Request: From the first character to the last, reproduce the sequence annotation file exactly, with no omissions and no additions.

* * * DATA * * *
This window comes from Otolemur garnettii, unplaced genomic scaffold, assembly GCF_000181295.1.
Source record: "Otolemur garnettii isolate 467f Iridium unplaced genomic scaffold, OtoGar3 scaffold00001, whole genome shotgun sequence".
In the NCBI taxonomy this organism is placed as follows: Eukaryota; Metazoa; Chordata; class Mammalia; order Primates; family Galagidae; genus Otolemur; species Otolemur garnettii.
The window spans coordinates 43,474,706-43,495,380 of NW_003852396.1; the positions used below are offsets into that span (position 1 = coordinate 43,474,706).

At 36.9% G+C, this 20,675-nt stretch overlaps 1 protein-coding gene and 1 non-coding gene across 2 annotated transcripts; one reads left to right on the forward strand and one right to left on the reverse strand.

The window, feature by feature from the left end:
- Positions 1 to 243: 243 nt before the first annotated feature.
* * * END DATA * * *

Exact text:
This window comes from Otolemur garnettii, unplaced genomic scaffold, assembly GCF_000181295.1.
Source record: "Otolemur garnettii isolate 467f Iridium unplaced genomic scaffold, OtoGar3 scaffold00001, whole genome shotgun sequence".
In the NCBI taxonomy this organism is placed as follows: Eukaryota; Metazoa; Chordata; class Mammalia; order Primates; family Galagidae; genus Otolemur; species Otolemur garnettii.
The window spans coordinates 43,474,706-43,495,380 of NW_003852396.1; the positions used below are offsets into that span (position 1 = coordinate 43,474,706).

At 36.9% G+C, this 20,675-nt stretch overlaps 1 protein-coding gene and 1 non-coding gene across 2 annotated transcripts; one reads left to right on the forward strand and one right to left on the reverse strand.

The window, feature by feature from the left end:
- Positions 1 to 243: 243 nt before the first annotated feature.